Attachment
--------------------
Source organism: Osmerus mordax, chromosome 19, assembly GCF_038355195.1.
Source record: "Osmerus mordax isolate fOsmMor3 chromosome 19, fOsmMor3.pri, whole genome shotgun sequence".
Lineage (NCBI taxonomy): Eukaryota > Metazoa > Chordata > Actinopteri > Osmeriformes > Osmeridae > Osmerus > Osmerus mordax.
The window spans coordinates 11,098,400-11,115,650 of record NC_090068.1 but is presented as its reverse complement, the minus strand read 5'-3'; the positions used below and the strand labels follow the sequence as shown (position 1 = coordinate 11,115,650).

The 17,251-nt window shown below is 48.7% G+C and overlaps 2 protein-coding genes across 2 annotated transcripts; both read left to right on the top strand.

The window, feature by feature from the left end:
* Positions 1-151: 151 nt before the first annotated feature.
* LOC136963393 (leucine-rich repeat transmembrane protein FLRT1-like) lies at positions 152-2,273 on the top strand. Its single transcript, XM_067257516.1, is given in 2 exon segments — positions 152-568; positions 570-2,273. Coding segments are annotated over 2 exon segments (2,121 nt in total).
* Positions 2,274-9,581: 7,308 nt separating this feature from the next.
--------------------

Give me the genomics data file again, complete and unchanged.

Source organism: Osmerus mordax, chromosome 19, assembly GCF_038355195.1.
Source record: "Osmerus mordax isolate fOsmMor3 chromosome 19, fOsmMor3.pri, whole genome shotgun sequence".
Lineage (NCBI taxonomy): Eukaryota > Metazoa > Chordata > Actinopteri > Osmeriformes > Osmeridae > Osmerus > Osmerus mordax.
The window spans coordinates 11,098,400-11,115,650 of record NC_090068.1 but is presented as its reverse complement, the minus strand read 5'-3'; the positions used below and the strand labels follow the sequence as shown (position 1 = coordinate 11,115,650).

The 17,251-nt window shown below is 48.7% G+C and overlaps 2 protein-coding genes across 2 annotated transcripts; both read left to right on the top strand.

The window, feature by feature from the left end:
* Positions 1-151: 151 nt before the first annotated feature.
* LOC136963393 (leucine-rich repeat transmembrane protein FLRT1-like) lies at positions 152-2,273 on the top strand. Its single transcript, XM_067257516.1, is given in 2 exon segments — positions 152-568; positions 570-2,273. Coding segments are annotated over 2 exon segments (2,121 nt in total).
* Positions 2,274-9,581: 7,308 nt separating this feature from the next.